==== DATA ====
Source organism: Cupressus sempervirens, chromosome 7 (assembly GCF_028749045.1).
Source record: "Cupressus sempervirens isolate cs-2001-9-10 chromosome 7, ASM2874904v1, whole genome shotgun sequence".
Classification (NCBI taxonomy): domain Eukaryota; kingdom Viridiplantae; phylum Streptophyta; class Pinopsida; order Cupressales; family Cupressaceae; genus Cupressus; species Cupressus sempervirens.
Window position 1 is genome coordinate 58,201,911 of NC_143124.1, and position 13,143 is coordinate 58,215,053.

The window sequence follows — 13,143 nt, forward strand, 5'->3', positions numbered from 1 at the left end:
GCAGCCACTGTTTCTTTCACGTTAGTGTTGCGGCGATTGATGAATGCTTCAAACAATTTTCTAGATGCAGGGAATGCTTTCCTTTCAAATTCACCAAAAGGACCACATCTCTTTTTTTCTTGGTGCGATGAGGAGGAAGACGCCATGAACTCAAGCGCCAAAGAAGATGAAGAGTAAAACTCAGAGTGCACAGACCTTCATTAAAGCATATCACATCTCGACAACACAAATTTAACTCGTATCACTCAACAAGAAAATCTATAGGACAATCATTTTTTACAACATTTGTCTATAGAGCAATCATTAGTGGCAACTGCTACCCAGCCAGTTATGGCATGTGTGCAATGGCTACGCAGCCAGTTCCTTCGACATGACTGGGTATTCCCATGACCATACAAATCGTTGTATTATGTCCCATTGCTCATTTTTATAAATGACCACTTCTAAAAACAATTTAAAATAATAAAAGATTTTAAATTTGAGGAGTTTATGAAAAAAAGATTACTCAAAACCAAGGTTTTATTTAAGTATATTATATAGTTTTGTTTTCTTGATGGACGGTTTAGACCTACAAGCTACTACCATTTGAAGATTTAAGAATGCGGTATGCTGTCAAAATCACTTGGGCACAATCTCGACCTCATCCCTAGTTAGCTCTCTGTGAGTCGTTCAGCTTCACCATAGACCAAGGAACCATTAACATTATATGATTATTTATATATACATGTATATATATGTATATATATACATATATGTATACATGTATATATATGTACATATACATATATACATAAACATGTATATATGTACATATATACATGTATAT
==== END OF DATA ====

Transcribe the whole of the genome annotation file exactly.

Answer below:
Source organism: Cupressus sempervirens, chromosome 7 (assembly GCF_028749045.1).
Source record: "Cupressus sempervirens isolate cs-2001-9-10 chromosome 7, ASM2874904v1, whole genome shotgun sequence".
Classification (NCBI taxonomy): domain Eukaryota; kingdom Viridiplantae; phylum Streptophyta; class Pinopsida; order Cupressales; family Cupressaceae; genus Cupressus; species Cupressus sempervirens.
Window position 1 is genome coordinate 58,201,911 of NC_143124.1, and position 13,143 is coordinate 58,215,053.

The window sequence follows — 13,143 nt, forward strand, 5'->3', positions numbered from 1 at the left end:
GCAGCCACTGTTTCTTTCACGTTAGTGTTGCGGCGATTGATGAATGCTTCAAACAATTTTCTAGATGCAGGGAATGCTTTCCTTTCAAATTCACCAAAAGGACCACATCTCTTTTTTTCTTGGTGCGATGAGGAGGAAGACGCCATGAACTCAAGCGCCAAAGAAGATGAAGAGTAAAACTCAGAGTGCACAGACCTTCATTAAAGCATATCACATCTCGACAACACAAATTTAACTCGTATCACTCAACAAGAAAATCTATAGGACAATCATTTTTTACAACATTTGTCTATAGAGCAATCATTAGTGGCAACTGCTACCCAGCCAGTTATGGCATGTGTGCAATGGCTACGCAGCCAGTTCCTTCGACATGACTGGGTATTCCCATGACCATACAAATCGTTGTATTATGTCCCATTGCTCATTTTTATAAATGACCACTTCTAAAAACAATTTAAAATAATAAAAGATTTTAAATTTGAGGAGTTTATGAAAAAAAGATTACTCAAAACCAAGGTTTTATTTAAGTATATTATATAGTTTTGTTTTCTTGATGGACGGTTTAGACCTACAAGCTACTACCATTTGAAGATTTAAGAATGCGGTATGCTGTCAAAATCACTTGGGCACAATCTCGACCTCATCCCTAGTTAGCTCTCTGTGAGTCGTTCAGCTTCACCATAGACCAAGGAACCATTAACATTATATGATTATTTATATATACATGTATATATATGTATATATATACATATATGTATACATGTATATATATGTACATATACATATATACATAAACATGTATATATGTACATATATACATGTATAT